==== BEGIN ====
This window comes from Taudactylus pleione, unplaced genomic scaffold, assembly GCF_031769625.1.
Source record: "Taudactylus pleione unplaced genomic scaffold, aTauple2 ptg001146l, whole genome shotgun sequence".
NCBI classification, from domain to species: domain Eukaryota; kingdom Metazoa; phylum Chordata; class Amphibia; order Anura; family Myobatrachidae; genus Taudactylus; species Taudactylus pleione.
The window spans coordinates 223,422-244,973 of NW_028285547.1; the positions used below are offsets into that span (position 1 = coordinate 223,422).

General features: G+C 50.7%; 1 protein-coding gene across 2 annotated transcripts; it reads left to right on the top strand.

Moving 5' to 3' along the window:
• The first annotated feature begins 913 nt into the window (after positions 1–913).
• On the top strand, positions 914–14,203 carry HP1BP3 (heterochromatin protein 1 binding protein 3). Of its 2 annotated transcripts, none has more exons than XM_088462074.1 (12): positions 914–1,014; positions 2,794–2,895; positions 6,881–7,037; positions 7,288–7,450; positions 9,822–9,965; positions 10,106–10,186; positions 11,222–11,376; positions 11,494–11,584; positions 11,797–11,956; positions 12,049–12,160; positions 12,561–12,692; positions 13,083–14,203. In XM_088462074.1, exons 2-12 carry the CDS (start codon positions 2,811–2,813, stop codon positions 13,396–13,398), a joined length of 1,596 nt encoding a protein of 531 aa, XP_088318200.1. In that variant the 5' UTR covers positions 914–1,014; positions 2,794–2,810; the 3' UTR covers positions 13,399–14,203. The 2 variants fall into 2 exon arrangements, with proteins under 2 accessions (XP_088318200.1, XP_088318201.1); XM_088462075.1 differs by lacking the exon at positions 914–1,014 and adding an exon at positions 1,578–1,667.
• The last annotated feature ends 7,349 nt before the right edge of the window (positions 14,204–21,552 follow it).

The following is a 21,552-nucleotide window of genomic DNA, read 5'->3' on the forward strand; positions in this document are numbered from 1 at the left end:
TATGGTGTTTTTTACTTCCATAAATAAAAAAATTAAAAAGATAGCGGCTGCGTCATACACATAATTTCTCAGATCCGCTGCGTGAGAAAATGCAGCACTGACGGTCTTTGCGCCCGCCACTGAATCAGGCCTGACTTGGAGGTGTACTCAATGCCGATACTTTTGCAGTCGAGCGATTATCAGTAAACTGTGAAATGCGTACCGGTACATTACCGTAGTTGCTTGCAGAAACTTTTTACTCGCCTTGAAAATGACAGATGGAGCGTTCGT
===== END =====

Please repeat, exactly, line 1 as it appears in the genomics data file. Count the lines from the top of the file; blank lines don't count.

This window comes from Taudactylus pleione, unplaced genomic scaffold, assembly GCF_031769625.1.